Concerto Part 1: A little Night Music

 

Concerto Part 2: Distractions

 

Concerto Part 3: Too Much to Bear Alone

 

 

Concerto: Chapter 4 Writing and Waiting

I scrolled down through the open doc on the computer screen, the one I didn’t remember writing. It was a detailed account of everything that had happened until the point at which I had tripped on the patio of the cottage at the end of the stable yard and, in doing so, disturbed the man at the piano. Suddenly I wanted nothing more than to make sure I documented everything that had happened the past night, or at least as best I could. I doubted I’d ever find words for the experience of sharing the man’s music, what it had done to me, what it had done to both of us. But I had to try. I didn’t want to forget what it had felt like, how it had moved me. So I wrote.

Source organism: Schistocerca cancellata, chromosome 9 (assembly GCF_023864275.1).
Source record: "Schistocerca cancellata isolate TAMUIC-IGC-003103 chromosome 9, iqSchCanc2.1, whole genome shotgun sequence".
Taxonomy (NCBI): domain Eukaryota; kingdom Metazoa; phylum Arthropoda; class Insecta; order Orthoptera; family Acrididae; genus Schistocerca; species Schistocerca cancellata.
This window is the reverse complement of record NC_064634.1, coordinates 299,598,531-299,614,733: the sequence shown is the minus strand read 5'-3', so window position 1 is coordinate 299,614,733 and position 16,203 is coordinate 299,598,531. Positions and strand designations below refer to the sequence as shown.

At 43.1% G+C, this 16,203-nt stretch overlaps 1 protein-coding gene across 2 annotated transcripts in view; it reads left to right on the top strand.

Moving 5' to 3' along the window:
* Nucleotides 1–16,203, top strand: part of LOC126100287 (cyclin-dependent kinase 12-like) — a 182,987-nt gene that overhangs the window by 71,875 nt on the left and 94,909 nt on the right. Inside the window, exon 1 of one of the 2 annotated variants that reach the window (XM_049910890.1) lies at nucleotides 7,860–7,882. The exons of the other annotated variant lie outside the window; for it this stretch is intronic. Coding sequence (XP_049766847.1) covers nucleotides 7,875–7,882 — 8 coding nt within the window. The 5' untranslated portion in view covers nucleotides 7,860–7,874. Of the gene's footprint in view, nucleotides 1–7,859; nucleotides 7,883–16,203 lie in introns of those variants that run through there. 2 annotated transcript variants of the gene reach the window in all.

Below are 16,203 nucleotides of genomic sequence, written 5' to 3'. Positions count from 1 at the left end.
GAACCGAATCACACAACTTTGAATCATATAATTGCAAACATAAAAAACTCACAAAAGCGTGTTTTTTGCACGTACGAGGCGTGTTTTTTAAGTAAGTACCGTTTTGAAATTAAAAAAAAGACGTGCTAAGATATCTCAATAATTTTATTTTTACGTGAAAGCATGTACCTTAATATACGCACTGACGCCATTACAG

As is often the case when I write, the flood gates opened and what poured forth on the page was far more detailed and had much more depth than what I actually had in mind when I sat down to write. I remembered more clearly the way the music rode the waves of the storm, the way it anticipated the rage of the wind and the moments of calm. Somehow what the man had played felt like a way of making sense of everything, of the storm, the sea, of my doubts, my longings, of his need to share what he had created. That need was something I had not really thought of, certainly hadn’t understood until he settled me in my bed. Of course every artist, every writer, wants to share the end result of their efforts, but I had never really considered that just maybe that creation could not be fully experienced by its creator unless it was shared.